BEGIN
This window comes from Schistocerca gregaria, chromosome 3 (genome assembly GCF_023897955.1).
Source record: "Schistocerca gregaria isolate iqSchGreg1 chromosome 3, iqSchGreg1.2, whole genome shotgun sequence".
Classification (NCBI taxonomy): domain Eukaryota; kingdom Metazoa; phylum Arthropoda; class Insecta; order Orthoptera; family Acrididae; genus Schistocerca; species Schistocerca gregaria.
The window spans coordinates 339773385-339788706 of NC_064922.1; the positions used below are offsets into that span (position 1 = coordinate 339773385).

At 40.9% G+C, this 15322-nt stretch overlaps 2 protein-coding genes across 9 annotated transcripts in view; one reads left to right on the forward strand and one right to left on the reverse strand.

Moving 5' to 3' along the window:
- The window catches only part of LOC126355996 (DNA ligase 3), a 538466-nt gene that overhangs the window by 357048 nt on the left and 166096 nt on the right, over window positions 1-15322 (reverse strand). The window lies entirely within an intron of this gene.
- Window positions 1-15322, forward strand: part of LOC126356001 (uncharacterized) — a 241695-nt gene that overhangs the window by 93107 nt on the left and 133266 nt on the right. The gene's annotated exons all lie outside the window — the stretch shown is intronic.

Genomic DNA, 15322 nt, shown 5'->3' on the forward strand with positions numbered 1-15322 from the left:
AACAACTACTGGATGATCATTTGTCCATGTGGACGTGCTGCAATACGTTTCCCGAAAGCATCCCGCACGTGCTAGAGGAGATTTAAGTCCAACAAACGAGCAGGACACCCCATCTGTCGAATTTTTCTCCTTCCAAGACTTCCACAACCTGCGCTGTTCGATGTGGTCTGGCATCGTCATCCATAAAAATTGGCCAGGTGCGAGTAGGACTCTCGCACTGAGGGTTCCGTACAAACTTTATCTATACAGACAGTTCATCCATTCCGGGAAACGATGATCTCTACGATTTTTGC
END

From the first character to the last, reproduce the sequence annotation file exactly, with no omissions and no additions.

This window comes from Schistocerca gregaria, chromosome 3 (genome assembly GCF_023897955.1).
Source record: "Schistocerca gregaria isolate iqSchGreg1 chromosome 3, iqSchGreg1.2, whole genome shotgun sequence".
Classification (NCBI taxonomy): domain Eukaryota; kingdom Metazoa; phylum Arthropoda; class Insecta; order Orthoptera; family Acrididae; genus Schistocerca; species Schistocerca gregaria.
The window spans coordinates 339773385-339788706 of NC_064922.1; the positions used below are offsets into that span (position 1 = coordinate 339773385).

At 40.9% G+C, this 15322-nt stretch overlaps 2 protein-coding genes across 9 annotated transcripts in view; one reads left to right on the forward strand and one right to left on the reverse strand.

Moving 5' to 3' along the window:
- The window catches only part of LOC126355996 (DNA ligase 3), a 538466-nt gene that overhangs the window by 357048 nt on the left and 166096 nt on the right, over window positions 1-15322 (reverse strand). The window lies entirely within an intron of this gene.
- Window positions 1-15322, forward strand: part of LOC126356001 (uncharacterized) — a 241695-nt gene that overhangs the window by 93107 nt on the left and 133266 nt on the right. The gene's annotated exons all lie outside the window — the stretch shown is intronic.

Genomic DNA, 15322 nt, shown 5'->3' on the forward strand with positions numbered 1-15322 from the left:
AACAACTACTGGATGATCATTTGTCCATGTGGACGTGCTGCAATACGTTTCCCGAAAGCATCCCGCACGTGCTAGAGGAGATTTAAGTCCAACAAACGAGCAGGACACCCCATCTGTCGAATTTTTCTCCTTCCAAGACTTCCACAACCTGCGCTGTTCGATGTGGTCTGGCATCGTCATCCATAAAAATTGGCCAGGTGCGAGTAGGACTCTCGCACTGAGGGTTCCGTACAAACTTTATCTATACAGACAGTTCATCCATTCCGGGAAACGATGATCTCTACGATTTTTGC